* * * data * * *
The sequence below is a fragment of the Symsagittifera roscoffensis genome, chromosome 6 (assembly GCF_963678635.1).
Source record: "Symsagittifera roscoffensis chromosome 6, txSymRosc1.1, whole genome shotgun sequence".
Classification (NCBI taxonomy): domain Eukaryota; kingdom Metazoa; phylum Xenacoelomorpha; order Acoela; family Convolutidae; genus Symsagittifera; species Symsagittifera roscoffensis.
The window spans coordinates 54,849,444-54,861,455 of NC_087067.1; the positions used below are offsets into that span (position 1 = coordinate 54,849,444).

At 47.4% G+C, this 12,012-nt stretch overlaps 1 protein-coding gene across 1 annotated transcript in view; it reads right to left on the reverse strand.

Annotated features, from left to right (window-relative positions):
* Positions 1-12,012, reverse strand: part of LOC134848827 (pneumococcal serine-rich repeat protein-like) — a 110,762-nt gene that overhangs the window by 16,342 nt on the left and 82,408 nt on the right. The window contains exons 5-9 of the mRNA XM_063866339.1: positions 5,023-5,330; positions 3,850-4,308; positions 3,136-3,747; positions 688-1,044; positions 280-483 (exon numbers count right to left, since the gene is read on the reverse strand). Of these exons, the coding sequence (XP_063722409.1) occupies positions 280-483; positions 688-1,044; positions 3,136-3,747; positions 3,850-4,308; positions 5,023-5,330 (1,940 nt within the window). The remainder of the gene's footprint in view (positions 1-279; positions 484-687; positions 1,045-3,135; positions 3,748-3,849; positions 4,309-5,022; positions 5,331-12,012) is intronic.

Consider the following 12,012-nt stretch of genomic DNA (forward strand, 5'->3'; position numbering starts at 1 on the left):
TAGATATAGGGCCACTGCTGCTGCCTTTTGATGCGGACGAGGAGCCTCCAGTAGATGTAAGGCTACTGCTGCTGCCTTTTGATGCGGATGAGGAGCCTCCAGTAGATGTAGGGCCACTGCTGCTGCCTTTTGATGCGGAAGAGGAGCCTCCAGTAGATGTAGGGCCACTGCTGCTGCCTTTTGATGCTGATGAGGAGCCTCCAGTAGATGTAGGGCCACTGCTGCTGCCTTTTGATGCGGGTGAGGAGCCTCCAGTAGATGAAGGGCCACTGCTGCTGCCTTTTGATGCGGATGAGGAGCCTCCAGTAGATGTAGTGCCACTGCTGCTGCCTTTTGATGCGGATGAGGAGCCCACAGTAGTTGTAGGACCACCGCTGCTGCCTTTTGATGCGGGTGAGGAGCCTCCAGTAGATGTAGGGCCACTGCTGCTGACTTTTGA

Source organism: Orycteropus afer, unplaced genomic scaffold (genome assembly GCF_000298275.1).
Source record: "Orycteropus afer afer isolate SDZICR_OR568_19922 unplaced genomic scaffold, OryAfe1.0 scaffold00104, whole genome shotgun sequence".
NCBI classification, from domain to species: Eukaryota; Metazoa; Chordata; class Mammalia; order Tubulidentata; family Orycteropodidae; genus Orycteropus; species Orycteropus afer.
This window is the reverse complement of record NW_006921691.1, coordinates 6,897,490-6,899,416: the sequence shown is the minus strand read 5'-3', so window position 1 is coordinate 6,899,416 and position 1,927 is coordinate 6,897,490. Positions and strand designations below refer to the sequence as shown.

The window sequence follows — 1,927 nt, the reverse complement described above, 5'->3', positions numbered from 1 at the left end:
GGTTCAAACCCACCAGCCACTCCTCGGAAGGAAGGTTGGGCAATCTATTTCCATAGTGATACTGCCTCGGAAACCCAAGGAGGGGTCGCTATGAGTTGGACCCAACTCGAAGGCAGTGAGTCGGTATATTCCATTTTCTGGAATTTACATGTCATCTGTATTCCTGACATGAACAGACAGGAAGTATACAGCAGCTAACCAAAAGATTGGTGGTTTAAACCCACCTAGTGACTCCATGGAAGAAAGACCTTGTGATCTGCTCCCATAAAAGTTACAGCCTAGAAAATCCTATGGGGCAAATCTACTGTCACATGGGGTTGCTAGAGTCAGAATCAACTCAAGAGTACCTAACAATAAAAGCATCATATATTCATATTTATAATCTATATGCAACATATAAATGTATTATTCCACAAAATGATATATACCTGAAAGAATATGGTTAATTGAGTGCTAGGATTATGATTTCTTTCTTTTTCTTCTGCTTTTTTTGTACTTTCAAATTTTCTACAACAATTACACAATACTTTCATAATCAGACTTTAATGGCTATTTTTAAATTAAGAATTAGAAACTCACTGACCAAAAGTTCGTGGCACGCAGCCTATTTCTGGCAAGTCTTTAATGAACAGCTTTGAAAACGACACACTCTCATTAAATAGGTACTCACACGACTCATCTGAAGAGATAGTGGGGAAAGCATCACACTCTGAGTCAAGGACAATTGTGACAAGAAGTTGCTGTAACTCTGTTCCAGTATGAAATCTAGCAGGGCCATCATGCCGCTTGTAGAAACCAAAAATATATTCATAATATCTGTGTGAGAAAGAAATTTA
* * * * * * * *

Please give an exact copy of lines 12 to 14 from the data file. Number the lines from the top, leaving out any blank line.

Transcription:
NCBI classification, from domain to species: Eukaryota; Metazoa; Chordata; class Mammalia; order Tubulidentata; family Orycteropodidae; genus Orycteropus; species Orycteropus afer.
This window is the reverse complement of record NW_006921691.1, coordinates 6,897,490-6,899,416: the sequence shown is the minus strand read 5'-3', so window position 1 is coordinate 6,899,416 and position 1,927 is coordinate 6,897,490. Positions and strand designations below refer to the sequence as shown.

The window sequence follows — 1,927 nt, the reverse complement described above, 5'->3', positions numbered from 1 at the left end: